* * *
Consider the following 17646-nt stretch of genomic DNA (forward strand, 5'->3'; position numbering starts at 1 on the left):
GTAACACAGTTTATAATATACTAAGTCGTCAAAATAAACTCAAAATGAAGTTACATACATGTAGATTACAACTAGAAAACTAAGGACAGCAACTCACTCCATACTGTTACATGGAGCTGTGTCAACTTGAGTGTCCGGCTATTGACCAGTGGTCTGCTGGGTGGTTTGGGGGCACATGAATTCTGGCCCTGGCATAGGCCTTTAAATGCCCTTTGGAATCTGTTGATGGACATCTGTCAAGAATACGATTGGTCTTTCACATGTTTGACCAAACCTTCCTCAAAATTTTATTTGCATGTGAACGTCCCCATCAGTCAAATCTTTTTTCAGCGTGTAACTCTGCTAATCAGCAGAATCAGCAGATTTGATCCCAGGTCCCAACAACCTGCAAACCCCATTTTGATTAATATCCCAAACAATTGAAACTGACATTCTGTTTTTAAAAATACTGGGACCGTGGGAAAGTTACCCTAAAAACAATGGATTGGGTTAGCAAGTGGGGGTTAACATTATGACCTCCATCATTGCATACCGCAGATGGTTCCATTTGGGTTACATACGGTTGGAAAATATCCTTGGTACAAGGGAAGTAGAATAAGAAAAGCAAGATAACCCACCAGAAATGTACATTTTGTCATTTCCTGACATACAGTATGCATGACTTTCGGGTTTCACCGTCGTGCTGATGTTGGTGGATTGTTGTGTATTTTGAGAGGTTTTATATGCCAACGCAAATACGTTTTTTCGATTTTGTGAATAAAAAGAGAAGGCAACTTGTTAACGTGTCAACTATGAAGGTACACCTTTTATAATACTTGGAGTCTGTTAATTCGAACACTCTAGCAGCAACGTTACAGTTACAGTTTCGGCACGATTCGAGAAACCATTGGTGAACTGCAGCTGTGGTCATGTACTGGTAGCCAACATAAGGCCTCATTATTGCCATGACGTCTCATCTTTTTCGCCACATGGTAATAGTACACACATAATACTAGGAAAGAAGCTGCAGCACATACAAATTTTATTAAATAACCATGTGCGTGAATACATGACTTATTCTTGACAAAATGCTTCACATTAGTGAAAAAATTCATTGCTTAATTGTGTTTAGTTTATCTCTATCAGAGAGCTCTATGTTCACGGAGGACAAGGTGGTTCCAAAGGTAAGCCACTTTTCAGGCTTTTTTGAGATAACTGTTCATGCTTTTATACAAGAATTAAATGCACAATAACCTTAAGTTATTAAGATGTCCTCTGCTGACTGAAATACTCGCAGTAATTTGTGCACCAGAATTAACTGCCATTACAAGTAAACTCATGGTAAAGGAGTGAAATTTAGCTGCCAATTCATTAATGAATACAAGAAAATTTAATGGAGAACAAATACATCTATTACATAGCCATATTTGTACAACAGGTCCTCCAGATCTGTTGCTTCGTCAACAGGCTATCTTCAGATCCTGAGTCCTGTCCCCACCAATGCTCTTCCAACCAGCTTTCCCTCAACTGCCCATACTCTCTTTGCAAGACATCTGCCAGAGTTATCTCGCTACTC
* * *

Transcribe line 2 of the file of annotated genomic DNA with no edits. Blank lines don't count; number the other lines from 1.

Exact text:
GTAACACAGTTTATAATATACTAAGTCGTCAAAATAAACTCAAAATGAAGTTACATACATGTAGATTACAACTAGAAAACTAAGGACAGCAACTCACTCCATACTGTTACATGGAGCTGTGTCAACTTGAGTGTCCGGCTATTGACCAGTGGTCTGCTGGGTGGTTTGGGGGCACATGAATTCTGGCCCTGGCATAGGCCTTTAAATGCCCTTTGGAATCTGTTGATGGACATCTGTCAAGAATACGATTGGTCTTTCACATGTTTGACCAAACCTTCCTCAAAATTTTATTTGCATGTGAACGTCCCCATCAGTCAAATCTTTTTTCAGCGTGTAACTCTGCTAATCAGCAGAATCAGCAGATTTGATCCCAGGTCCCAACAACCTGCAAACCCCATTTTGATTAATATCCCAAACAATTGAAACTGACATTCTGTTTTTAAAAATACTGGGACCGTGGGAAAGTTACCCTAAAAACAATGGATTGGGTTAGCAAGTGGGGGTTAACATTATGACCTCCATCATTGCATACCGCAGATGGTTCCATTTGGGTTACATACGGTTGGAAAATATCCTTGGTACAAGGGAAGTAGAATAAGAAAAGCAAGATAACCCACCAGAAATGTACATTTTGTCATTTCCTGACATACAGTATGCATGACTTTCGGGTTTCACCGTCGTGCTGATGTTGGTGGATTGTTGTGTATTTTGAGAGGTTTTATATGCCAACGCAAATACGTTTTTTCGATTTTGTGAATAAAAAGAGAAGGCAACTTGTTAACGTGTCAACTATGAAGGTACACCTTTTATAATACTTGGAGTCTGTTAATTCGAACACTCTAGCAGCAACGTTACAGTTACAGTTTCGGCACGATTCGAGAAACCATTGGTGAACTGCAGCTGTGGTCATGTACTGGTAGCCAACATAAGGCCTCATTATTGCCATGACGTCTCATCTTTTTCGCCACATGGTAATAGTACACACATAATACTAGGAAAGAAGCTGCAGCACATACAAATTTTATTAAATAACCATGTGCGTGAATACATGACTTATTCTTGACAAAATGCTTCACATTAGTGAAAAAATTCATTGCTTAATTGTGTTTAGTTTATCTCTATCAGAGAGCTCTATGTTCACGGAGGACAAGGTGGTTCCAAAGGTAAGCCACTTTTCAGGCTTTTTTGAGATAACTGTTCATGCTTTTATACAAGAATTAAATGCACAATAACCTTAAGTTATTAAGATGTCCTCTGCTGACTGAAATACTCGCAGTAATTTGTGCACCAGAATTAACTGCCATTACAAGTAAACTCATGGTAAAGGAGTGAAATTTAGCTGCCAATTCATTAATGAATACAAGAAAATTTAATGGAGAACAAATACATCTATTACATAGCCATATTTGTACAACAGGTCCTCCAGATCTGTTGCTTCGTCAACAGGCTATCTTCAGATCCTGAGTCCTGTCCCCACCAATGCTCTTCCAACCAGCTTTCCCTCAACTGCCCATACTCTCTTTGCAAGACATCTGCCAGAGTTATCTCGCTACTC